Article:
Hubris in organisational life is often explained as an individual leader who is left unchecked to drink and get drunk on a too much power. At the heart of this idea is the organisation itself, the part it plays in perhaps ignoring, supporting or legitimising toxic beliefs and actions. This research project sets out to understand this complex relationship, moving beyond the individual by examining the role of the organisation in allowing hubris to gain purchase and spread. Our work aims to unravel the constellation of forces that lead to corporate hubris.
We examine different theories and ideas about hubris, how it emerges, and how it is sustained. We will do this by reviewing current scientific and management knowledge, by examining an existing case study and by conducting interviews with a range of senior leaders. We ask what distinguishes an organisation which enables corporate hubris to develop from one which hinders or prevents this behaviour? What types of governance and management practices play a part in this?
Our overall aim is to produce a model that will help leaders, managers and organisations to better understand the warning signs and so avoid corporate hubris developing.
Meet the Principal Investigator(s) for the project
Professor Jane Hendy - I am a Professor of Organisation Studies and the Dean of Brunel Business School. I joined the school in 2016, having previously held posts at Surrey Business School, Imperial College Business School, the London School of Hygiene and Tropical Medicine and University College London. Before pursuing an academic career I was a senior manager, consultant and advocate in the public sector. I regularly act as an advisor to business leaders looking to innovate.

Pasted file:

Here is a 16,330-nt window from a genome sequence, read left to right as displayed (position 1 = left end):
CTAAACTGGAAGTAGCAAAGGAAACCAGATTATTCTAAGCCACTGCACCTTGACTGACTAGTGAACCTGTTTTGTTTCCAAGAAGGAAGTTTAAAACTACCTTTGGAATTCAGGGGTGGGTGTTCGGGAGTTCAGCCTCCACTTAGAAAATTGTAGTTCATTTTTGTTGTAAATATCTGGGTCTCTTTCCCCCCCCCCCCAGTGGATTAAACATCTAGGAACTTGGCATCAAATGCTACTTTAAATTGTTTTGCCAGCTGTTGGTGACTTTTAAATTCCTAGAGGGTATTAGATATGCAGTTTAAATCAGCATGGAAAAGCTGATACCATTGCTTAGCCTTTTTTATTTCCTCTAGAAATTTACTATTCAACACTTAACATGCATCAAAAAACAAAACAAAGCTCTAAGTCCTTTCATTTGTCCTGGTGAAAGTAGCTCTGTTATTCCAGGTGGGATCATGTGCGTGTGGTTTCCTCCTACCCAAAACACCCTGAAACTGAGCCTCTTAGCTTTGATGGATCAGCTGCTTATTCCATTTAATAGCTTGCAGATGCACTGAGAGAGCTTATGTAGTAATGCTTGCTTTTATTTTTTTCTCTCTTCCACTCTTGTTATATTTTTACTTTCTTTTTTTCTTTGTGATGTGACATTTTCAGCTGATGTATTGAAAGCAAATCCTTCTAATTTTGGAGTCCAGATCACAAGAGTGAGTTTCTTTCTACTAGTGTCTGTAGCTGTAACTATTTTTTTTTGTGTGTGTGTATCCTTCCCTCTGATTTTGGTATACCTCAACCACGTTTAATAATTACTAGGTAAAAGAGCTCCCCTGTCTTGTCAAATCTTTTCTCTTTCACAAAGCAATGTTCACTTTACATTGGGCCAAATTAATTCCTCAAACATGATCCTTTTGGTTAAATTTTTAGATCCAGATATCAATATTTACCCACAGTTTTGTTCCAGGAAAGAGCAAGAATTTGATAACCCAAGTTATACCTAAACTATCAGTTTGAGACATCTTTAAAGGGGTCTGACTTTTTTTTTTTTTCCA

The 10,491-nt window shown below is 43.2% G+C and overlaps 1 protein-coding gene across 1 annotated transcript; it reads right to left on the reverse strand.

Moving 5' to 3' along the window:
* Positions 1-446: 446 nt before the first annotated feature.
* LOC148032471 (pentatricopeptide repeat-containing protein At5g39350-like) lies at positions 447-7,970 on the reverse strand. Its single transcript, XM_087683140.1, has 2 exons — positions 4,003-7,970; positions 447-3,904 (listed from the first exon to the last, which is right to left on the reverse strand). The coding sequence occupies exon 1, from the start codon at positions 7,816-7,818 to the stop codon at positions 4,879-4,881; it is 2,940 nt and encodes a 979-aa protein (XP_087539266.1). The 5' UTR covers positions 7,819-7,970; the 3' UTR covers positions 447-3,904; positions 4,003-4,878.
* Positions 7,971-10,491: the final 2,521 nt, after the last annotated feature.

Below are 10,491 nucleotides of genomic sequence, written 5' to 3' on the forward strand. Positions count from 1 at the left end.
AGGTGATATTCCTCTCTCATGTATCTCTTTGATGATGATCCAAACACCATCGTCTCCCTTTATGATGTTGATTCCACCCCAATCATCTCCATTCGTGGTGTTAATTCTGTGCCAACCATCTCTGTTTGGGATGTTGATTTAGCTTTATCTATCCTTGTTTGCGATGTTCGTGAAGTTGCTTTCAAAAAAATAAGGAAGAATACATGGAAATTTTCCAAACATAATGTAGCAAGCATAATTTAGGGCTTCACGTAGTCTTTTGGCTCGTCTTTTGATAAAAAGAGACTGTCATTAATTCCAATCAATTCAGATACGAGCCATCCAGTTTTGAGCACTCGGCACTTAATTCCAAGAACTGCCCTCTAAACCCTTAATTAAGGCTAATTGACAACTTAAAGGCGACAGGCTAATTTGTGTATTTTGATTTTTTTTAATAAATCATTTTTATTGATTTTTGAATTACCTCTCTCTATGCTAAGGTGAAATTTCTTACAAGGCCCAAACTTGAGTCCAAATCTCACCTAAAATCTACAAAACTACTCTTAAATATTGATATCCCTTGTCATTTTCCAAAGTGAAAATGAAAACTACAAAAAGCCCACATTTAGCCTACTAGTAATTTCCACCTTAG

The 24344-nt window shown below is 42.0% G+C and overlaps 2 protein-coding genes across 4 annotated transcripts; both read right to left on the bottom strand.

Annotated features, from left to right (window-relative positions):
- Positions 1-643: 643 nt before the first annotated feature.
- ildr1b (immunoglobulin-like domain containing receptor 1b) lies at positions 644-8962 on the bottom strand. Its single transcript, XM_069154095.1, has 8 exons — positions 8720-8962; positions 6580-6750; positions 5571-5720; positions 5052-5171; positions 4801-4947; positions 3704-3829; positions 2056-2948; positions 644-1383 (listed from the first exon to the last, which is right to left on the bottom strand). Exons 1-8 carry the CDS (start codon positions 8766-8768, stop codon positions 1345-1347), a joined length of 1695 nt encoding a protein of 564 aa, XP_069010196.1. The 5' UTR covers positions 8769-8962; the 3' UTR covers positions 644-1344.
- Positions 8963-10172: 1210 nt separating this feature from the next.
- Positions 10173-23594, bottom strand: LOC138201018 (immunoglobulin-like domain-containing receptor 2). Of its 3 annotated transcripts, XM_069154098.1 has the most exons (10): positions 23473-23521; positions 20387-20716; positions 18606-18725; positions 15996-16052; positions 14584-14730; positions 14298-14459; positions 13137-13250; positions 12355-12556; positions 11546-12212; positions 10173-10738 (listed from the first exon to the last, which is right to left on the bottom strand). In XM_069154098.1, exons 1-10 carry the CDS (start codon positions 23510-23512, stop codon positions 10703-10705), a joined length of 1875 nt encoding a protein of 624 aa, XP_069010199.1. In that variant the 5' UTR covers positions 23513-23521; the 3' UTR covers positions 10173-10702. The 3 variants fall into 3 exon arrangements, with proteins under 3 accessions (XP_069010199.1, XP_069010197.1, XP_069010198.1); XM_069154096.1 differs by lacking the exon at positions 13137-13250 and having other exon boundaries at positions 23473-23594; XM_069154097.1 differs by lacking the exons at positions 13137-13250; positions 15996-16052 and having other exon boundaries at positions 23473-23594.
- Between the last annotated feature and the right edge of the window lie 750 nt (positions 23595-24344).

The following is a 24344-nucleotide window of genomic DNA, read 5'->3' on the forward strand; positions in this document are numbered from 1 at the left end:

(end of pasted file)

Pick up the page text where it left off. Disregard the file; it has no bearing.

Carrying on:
I research, consult and co-ordinate on large policy initiatives for government, applying organisational theory to leadership and innovation, both nationally and internationally. I regularly sit on commissioning panels for national and international healthcare funding bodies. I do research that is impactful, publishing in top medical journals and 4 star Business School ranked outputs.
During my work I have developed close links with the Cabinet Office and National and Local Government, providing consultancy on the development of policy-led initiatives for increasing innovation activity and system-access issues. Currently, I am researching Migrant's risk of communicable disease and their access to healthcare. Most recently, I am working on managing the risk of COVID-19 in BAME groups.
My research has been given as written evidence to the House of Commons Select Committee, and featured in national and international press. I recently gave a presentation to Cabinet Office on https://www.brunel.ac.uk/news-and-events/news/articles/How-to-engage-with-Black-Asian-and-minority-ethnic-communities-most-at-risk-during-the-pandemic
Related Research Group(s)
Human Resource Management and Organization Behaviour - The group's five main themes of research include excellence in workplace innovation, diversity, team work, social inclusion, and employee selection.
Partnering with confidence
Organisations interested in our research can partner with us with confidence backed by an external and independent benchmark: The Knowledge Exchange Framework. Read more.
Project last modified 02/07/2021